Chair Michael Höckelmann (University of Erlangen-Nürnberg)

17:00 Julian Yolles (University of Southern Denmark)

Performing learned Latinity in the Levant (twelfth–thirteenth centuries)

17:30 Marina Loukaki (National and Kapodistrian University of Athens)

Politics and religion in Byzantium: Bishops and classicising learning in the provinces;

Athens in the twelfth century

18:00 Ming-kin Chu (University of Hong Kong)

Performance of learning through imperial voice:

Parallel proses by Wang Zao and Sun Di in the northern–southern Song transition

18:30 Discussion
19:00 Welcome reception

McMillan Room, William Robertson Wing/Doorway 4, Old Medical School – first floor






  1. Receiving and reconstructing the ‘Classics’

Chair Alexander Riehle (Harvard University)

9:00 Christopher Nugent (Williams College)

Thinking through categories: The Chuxue ji and literary composition

9:30 Jaakko Hämeen-Anttila (University of Edinburgh)

Regaining the Zoroastrian past: Muslim elites and Zoroastrian wisdom

10:00 Justin Stover (University of Edinburgh)

The Spring of Pergusa: Greek into Latin in the eleventh and twelfth centuries

beyond the philosophical

10:30 Discussion
11:00 Coffee



  1. Examinations of classicising learning

    Chair Stephen McDowall (University of Edinburgh)

11:30 Robert Ashmore (University of California, Berkeley)

Competence and its failure in early Tang examinations

12:00 Floris Bernard (Ghent University)

Exploiting the talent for words: The sociological value of poetry and rhetoric in eleventh-century Byzantium

12:30 Discussion
12:45 Lunch



  1. Classicising education

    Chair Anna Shields (Princeton University)

14:00 Pascale Hugon (Austrian Academy of Sciences)

Tibetan Buddhist scholars and the Indian heritage

14:30 Alberto Rigolio (Durham University)

Education and paideia in early Syriac

15:00 James Hankins (Harvard University)

Philosophy, the liberal arts, and the humanities in Renaissance Italy

15:30 Discussion
16:00 Tea



  1. Arguing it out with the Classics

    Chair Divna Manolova (University of York)

16:30 Asuka Sango (Carleton University)

The acts and texts of commentary: Debate (rongi) as a means of classicising learning in medieval Japanese Buddhism

17:00 Michael Hope (Yonsei University)

The wisdom of royal glory: The oral transmission of knowledge at Mongol Quriltai ceremonies

17:30 Discussion
18:00 End of proceedings






  1. The social dynamics of classicising learning

   Chair Patricia Ebrey (University of Washington)

9:00 Lieve van Hoof (University of Ghent)

Libanius’ letters: Culture as an instrument for political power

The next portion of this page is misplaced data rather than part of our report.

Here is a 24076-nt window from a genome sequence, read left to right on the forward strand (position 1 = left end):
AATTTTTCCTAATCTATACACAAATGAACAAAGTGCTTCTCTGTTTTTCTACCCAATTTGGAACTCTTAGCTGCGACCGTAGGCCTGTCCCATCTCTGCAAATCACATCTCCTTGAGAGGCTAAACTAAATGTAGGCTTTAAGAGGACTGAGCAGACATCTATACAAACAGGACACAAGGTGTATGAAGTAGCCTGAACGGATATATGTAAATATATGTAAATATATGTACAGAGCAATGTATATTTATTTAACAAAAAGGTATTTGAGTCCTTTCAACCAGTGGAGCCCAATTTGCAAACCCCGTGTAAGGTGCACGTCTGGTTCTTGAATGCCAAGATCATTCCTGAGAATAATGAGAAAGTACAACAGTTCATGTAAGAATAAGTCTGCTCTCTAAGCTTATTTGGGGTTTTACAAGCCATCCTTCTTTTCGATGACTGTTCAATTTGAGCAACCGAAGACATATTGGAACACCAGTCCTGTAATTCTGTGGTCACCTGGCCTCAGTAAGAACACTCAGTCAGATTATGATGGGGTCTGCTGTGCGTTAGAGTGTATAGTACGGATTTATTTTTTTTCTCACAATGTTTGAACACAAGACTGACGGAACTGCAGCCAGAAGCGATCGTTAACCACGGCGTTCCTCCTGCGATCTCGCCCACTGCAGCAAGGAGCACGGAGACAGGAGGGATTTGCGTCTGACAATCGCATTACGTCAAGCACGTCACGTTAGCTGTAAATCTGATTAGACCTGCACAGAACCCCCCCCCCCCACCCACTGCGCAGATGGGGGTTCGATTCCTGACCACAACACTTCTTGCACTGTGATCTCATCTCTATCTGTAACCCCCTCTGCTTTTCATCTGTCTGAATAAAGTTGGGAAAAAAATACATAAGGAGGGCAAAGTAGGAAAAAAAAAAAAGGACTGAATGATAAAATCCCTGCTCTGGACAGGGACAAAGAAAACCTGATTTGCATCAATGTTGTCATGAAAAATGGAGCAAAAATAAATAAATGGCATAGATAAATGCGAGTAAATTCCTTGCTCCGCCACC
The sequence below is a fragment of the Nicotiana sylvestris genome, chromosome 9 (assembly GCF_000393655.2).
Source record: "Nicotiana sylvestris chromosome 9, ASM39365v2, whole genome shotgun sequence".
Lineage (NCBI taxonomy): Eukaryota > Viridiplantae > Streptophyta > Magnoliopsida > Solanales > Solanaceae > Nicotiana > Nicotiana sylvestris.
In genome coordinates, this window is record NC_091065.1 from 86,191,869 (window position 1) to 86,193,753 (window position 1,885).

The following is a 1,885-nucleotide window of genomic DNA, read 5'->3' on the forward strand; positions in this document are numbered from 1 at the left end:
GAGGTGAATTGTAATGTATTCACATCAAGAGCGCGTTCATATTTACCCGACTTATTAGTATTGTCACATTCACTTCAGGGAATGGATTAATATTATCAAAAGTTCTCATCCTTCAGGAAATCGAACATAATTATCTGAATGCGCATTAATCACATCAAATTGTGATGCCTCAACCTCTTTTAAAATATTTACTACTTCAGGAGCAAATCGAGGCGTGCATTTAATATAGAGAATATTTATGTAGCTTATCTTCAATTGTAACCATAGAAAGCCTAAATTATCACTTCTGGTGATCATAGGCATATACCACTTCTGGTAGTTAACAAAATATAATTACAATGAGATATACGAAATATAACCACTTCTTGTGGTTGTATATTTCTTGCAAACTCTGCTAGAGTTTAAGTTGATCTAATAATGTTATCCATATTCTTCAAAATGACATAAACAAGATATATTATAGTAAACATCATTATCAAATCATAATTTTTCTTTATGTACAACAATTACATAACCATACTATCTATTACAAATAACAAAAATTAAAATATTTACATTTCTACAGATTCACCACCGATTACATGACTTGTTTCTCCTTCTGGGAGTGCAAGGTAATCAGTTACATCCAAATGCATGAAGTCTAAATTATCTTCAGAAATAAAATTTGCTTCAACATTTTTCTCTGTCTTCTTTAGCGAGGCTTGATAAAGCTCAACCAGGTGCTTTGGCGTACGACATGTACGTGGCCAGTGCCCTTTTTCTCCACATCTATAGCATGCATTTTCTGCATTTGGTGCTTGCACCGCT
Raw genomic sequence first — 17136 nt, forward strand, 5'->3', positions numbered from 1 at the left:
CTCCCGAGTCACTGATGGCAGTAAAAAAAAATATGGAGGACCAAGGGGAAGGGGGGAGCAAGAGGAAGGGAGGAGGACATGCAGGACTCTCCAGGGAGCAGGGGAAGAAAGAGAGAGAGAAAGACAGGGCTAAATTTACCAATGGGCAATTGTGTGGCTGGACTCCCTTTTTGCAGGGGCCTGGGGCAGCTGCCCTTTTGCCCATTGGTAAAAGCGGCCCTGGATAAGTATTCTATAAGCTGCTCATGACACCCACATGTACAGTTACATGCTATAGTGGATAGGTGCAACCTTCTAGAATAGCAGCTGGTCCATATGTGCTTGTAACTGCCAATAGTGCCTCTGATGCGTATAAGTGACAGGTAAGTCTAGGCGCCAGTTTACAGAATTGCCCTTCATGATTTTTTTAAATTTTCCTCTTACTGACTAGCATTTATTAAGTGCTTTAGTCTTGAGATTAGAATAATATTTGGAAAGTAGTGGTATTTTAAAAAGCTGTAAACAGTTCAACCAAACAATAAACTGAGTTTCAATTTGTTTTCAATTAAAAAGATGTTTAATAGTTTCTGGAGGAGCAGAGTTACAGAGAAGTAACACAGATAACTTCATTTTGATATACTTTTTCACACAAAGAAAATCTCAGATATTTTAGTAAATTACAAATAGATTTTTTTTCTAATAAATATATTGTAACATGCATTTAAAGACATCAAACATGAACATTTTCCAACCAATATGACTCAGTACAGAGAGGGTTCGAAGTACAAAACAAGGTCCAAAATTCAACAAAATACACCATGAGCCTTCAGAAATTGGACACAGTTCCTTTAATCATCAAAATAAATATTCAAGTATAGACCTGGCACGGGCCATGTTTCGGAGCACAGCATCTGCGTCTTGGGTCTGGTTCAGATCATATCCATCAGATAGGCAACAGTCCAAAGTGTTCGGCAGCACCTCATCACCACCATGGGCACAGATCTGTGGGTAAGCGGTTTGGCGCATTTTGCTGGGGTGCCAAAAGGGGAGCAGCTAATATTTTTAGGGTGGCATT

9:30 Ashton Lazarus (Kyushu University)

Scholars and performers in Heian Japan: Addressing commoners in Fujiwara no Akihira’s writings

10:00 Milan Vukašinović (EHESS Paris)

Style, identity or legal argument? Classicising learning in the writings of thirteenth-century Epirote bishops

10:30 Discussion
11:00 Coffee



  1. Classicising learning and elite formation

    Chair Eduardo Manzano Moreno (St Andrews/CSIC Madrid)

11:30 Griet Vankeerberghen (McGill University)

The Ban family of western and eastern Han and the performance of classicising learning

12:00 Takeshi Inomata (The University of Arizona)

Elite performance and power in Classic Maya society

12:30 Discussion
12:45 Lunch



  1. Enacting classicising learning

    Chair Lucy Grig (University of Edinburgh)

14:00 Elena Gittleman (Bryn Mawr College)

Holy actors: Christian learning and the ancient theatre in the Menologion of Basil II

14:30 Stephen West (University of California, Berkeley)

Classicisation and humour: Upending classicism in quotidian texts in the Song

15:00 Ariel Stilerman (Stanford University)

Classical poetry across the spatial and social expansion of court culture in early medieval Japan

15:30 Discussion
16:00 Tea



  1. Classicising learning in law and diplomacy

    Chair Niels Gaul (University of Edinburgh)

16:30 Jonathan Skaff (Shippensburg University)

Sui-Tang diplomatic protocol as Eurasian ritual performance

17:00 Daphne Penna (University of Groningen)

Classical literature in Byzantine legal sources

17:30 Discussion
17:45 Closing remarks: Foteini Spingou and Michael Höckelmann
18:00 Farewell reception

McMillan Room, William Robertson Wing/Doorway 4, Old Medical School – first floor